Ian Humphreys’ woeful kicking out of hand against Munster earmarked him for the chop and it’s no surprise to see him excluded today, especially considering that Jackson started at ten against Connacht and Leinster recently.
By putting Humphreys and Marshall on the bench, however, McLaughlin has loaded his replacement options with experience and talent.
Much like Ireland have had the option of bringing on Ronan O’Gara for Jonathan Sexton, and Eoin Reddan for Conor Murray in recent times, Ulster’s strength in depth here could be crucial in a tight endgame.
Edinburgh head coach Michael Bradley, by contrast, has opted for stability in naming the same XV that defeated Toulouse in the last eight.
The former Connacht coach will be looking for creativity from Greig Laidlaw at out-half. Laidlaw’s half breaks and clever kicks over the top were a bright spot in Scotland’s 2012 RBS 6 Nations campaign and that kind of unpredictability could unsettle Jackson opposite him.
With Mike Blair at nine, Edinburgh have first-class delivery off the base.
In the centre, Matt Scott and Nick de Luca should not strike fear into the hearts of Ulster’s back line. However, out wide Lee Jones and Tim Visser are very dangerous, speedy competitors. Jones, in particular, looks like he has a very bright future ahead of him.
When Laidlaw does decide to spin it wide, expect Scott and De Luca to act as quick conduits to the back three, with cut ins off the wing and clever lines of running the order of the day.
Ulster have their own dynamite on the flanks in the form of Andrew Trimble and Craig Gilroy, who are more than a match for their opposite numbers.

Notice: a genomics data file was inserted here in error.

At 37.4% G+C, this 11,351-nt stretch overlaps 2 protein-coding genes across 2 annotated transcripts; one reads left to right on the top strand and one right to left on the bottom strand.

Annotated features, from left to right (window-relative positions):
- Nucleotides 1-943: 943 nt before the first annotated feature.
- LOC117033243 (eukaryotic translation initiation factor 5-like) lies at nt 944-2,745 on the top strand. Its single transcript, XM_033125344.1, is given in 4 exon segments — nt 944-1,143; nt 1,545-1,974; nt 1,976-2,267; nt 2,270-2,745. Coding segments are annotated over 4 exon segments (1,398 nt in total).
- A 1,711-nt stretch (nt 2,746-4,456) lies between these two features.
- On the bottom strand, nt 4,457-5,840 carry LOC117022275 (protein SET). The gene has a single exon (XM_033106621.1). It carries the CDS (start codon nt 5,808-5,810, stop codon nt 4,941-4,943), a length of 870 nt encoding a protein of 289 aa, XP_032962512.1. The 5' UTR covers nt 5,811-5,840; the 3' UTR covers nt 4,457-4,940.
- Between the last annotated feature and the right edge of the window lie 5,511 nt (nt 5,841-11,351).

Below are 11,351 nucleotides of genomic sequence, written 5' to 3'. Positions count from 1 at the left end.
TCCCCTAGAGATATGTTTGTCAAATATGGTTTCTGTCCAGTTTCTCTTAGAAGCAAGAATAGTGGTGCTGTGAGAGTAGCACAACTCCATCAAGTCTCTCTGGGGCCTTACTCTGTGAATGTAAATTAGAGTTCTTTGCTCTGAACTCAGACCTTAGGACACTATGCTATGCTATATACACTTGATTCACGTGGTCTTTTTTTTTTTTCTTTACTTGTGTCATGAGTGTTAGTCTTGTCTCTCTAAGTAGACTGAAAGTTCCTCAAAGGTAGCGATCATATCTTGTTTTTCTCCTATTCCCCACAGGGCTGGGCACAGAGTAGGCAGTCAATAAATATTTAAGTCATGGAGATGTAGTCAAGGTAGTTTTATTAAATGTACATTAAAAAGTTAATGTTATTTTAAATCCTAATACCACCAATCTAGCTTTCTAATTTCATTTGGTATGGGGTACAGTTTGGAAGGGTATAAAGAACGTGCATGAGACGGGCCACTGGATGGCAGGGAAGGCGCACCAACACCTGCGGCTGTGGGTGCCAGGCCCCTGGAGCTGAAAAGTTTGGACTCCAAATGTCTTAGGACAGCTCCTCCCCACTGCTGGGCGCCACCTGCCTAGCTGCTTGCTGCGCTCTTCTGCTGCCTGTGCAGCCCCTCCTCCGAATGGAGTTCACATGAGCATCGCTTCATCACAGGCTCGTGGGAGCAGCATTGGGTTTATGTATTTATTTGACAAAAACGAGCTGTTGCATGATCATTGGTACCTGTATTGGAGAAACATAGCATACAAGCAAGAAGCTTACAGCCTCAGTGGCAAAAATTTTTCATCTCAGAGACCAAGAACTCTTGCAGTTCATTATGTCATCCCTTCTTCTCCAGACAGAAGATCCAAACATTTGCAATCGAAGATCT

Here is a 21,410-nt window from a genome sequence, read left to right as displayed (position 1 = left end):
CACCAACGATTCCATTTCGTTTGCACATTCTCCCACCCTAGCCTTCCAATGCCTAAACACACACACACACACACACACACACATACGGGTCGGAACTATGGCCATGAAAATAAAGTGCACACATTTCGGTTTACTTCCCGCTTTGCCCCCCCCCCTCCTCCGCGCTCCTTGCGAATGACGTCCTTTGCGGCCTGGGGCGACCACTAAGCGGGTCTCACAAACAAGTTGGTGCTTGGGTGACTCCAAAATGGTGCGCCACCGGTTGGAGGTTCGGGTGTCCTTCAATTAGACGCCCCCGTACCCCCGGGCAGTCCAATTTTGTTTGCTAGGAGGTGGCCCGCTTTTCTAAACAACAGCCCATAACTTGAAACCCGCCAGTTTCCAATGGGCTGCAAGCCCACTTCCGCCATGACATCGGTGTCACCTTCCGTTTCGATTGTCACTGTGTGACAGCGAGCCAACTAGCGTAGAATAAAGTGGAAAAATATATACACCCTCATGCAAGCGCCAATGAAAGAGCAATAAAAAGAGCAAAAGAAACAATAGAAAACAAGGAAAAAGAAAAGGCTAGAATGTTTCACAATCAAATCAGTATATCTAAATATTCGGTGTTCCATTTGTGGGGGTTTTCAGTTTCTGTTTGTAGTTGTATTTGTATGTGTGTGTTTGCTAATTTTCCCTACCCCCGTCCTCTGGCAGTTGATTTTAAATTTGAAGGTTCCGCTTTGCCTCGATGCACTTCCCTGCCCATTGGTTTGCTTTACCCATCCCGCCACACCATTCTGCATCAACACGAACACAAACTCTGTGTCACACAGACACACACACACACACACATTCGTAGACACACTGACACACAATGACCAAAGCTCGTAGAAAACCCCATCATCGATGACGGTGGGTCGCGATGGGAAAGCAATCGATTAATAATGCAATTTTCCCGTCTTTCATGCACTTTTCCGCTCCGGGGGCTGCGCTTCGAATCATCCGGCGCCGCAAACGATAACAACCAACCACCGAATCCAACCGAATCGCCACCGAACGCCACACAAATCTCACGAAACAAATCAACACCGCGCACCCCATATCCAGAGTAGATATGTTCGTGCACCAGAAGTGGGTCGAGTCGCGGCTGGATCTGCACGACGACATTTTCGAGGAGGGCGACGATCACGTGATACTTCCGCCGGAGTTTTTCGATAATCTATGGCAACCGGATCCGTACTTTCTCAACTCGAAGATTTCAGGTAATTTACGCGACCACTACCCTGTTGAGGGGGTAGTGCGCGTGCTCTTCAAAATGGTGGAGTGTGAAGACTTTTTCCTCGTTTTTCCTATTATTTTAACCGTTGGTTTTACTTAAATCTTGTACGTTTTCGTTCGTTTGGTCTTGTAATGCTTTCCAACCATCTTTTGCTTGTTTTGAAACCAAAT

With John Afoa suspended in Ulster’s front row, the playing field is more even in the scrum, and Edinburgh will be delighted by his absence.
One has to imagine that this solid Ulster pack will grind Edinburgh down in the loose and close out any space Edinburgh hope to exploit with a solid, quick-up defence. With that platform laid, Ulster’s backs must deliver a similar performance to the one against Munster. In essence, they must be clinical and take correct options. In words it’s simple, in reality, in the cauldron of a semi-final, it’s a different prospect.
If Edinburgh’s pack cannot gain parity, their backs simply won’t be able to live with Ulster’s very physical approach. Add Ulster’s up front, brutal nature to a home crowd baying for blood, and Saturday looks like being a white day.
Prediction: Ulster to win by 12.
Ulster v Edinburgh, Heineken Cup, Saturday 28 April, Aviva Stadium, kick-off 5.45pm:
Ulster: Stefan Terblanche; Andrew Trimble, Darren Cave, Paddy Wallace, Craig Gilroy; Paddy Jackson, Ruan Pienaar; Tom Court, Rory Best, Declan Fitzpatrick; Johann Muller (capt), Dan Tuohy; Stephen Ferris, Willie Faloon, Pedrie Wannenburg.
Replacements: Nigel Brady, Paddy McAllister, Adam Macklin, Lewis Stevenson, Robbie Diack, Paul Marshall, Ian Humphreys, Adam D'Arcy
Edinburgh: Tom Brown; Lee Jones, Nick De Luca, Matt Scott, Tim Visser; Greig Laidlaw (captain), Mike Blair; Allan Jacobsen, Ross Ford, Geoff Cross, Grant Gilchrist, Sean Cox, David Denton, Ross Rennie, Netani Talei.
Replacements: Andrew Kelly, Kyle Traynor, Jack Gilding, Steven Turnbull, Roddy Grant, Chris Leck, Phil Godman, Jim Thompson.